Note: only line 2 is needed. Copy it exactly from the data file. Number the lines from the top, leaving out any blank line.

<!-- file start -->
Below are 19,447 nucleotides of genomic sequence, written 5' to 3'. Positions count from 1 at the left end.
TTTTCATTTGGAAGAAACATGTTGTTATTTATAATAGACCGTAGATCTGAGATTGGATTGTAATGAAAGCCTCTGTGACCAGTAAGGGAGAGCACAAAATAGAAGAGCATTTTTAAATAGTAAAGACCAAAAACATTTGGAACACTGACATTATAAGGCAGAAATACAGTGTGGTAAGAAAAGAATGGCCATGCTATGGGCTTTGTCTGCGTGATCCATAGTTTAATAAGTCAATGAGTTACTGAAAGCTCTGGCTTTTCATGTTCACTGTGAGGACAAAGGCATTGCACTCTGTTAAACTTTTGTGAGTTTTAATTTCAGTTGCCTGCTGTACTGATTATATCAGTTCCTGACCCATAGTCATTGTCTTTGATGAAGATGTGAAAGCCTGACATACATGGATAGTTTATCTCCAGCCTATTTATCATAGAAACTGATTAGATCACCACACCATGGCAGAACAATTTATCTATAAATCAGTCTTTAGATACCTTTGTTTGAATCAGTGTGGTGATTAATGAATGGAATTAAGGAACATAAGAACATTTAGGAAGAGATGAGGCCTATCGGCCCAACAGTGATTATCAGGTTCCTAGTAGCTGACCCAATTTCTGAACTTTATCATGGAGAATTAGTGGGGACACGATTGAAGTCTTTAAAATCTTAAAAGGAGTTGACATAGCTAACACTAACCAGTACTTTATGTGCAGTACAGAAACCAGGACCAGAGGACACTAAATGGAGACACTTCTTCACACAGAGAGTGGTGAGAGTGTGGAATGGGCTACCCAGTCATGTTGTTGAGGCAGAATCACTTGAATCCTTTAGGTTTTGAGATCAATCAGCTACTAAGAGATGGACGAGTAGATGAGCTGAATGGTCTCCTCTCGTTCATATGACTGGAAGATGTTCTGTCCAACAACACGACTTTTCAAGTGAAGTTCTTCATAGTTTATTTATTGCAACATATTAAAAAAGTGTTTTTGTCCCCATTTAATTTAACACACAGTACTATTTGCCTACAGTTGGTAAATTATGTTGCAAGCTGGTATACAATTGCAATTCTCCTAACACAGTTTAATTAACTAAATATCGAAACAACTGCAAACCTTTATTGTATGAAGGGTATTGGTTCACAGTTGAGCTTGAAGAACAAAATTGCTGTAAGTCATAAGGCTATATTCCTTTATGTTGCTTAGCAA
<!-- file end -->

TTTTCATTTGGAAGAAACATGTTGTTATTTATAATAGACCGTAGATCTGAGATTGGATTGTAATGAAAGCCTCTGTGACCAGTAAGGGAGAGCACAAAATAGAAGAGCATTTTTAAATAGTAAAGACCAAAAACATTTGGAACACTGACATTATAAGGCAGAAATACAGTGTGGTAAGAAAAGAATGGCCATGCTATGGGCTTTGTCTGCGTGATCCATAGTTTAATAAGTCAATGAGTTACTGAAAGCTCTGGCTTTTCATGTTCACTGTGAGGACAAAGGCATTGCACTCTGTTAAACTTTTGTGAGTTTTAATTTCAGTTGCCTGCTGTACTGATTATATCAGTTCCTGACCCATAGTCATTGTCTTTGATGAAGATGTGAAAGCCTGACATACATGGATAGTTTATCTCCAGCCTATTTATCATAGAAACTGATTAGATCACCACACCATGGCAGAACAATTTATCTATAAATCAGTCTTTAGATACCTTTGTTTGAATCAGTGTGGTGATTAATGAATGGAATTAAGGAACATAAGAACATTTAGGAAGAGATGAGGCCTATCGGCCCAACAGTGATTATCAGGTTCCTAGTAGCTGACCCAATTTCTGAACTTTATCATGGAGAATTAGTGGGGACACGATTGAAGTCTTTAAAATCTTAAAAGGAGTTGACATAGCTAACACTAACCAGTACTTTATGTGCAGTACAGAAACCAGGACCAGAGGACACTAAATGGAGACACTTCTTCACACAGAGAGTGGTGAGAGTGTGGAATGGGCTACCCAGTCATGTTGTTGAGGCAGAATCACTTGAATCCTTTAGGTTTTGAGATCAATCAGCTACTAAGAGATGGACGAGTAGATGAGCTGAATGGTCTCCTCTCGTTCATATGACTGGAAGATGTTCTGTCCAACAACACGACTTTTCAAGTGAAGTTCTTCATAGTTTATTTATTGCAACATATTAAAAAAGTGTTTTTGTCCCCATTTAATTTAACACACAGTACTATTTGCCTACAGTTGGTAAATTATGTTGCAAGCTGGTATACAATTGCAATTCTCCTAACACAGTTTAATTAACTAAATATCGAAACAACTGCAAACCTTTATTGTATGAAGGGTATTGGTTCACAGTTGAGCTTGAAGAACAAAATTGCTGTAAGTCATAAGGCTATATTCCTTTATGTTGCTTAGCAA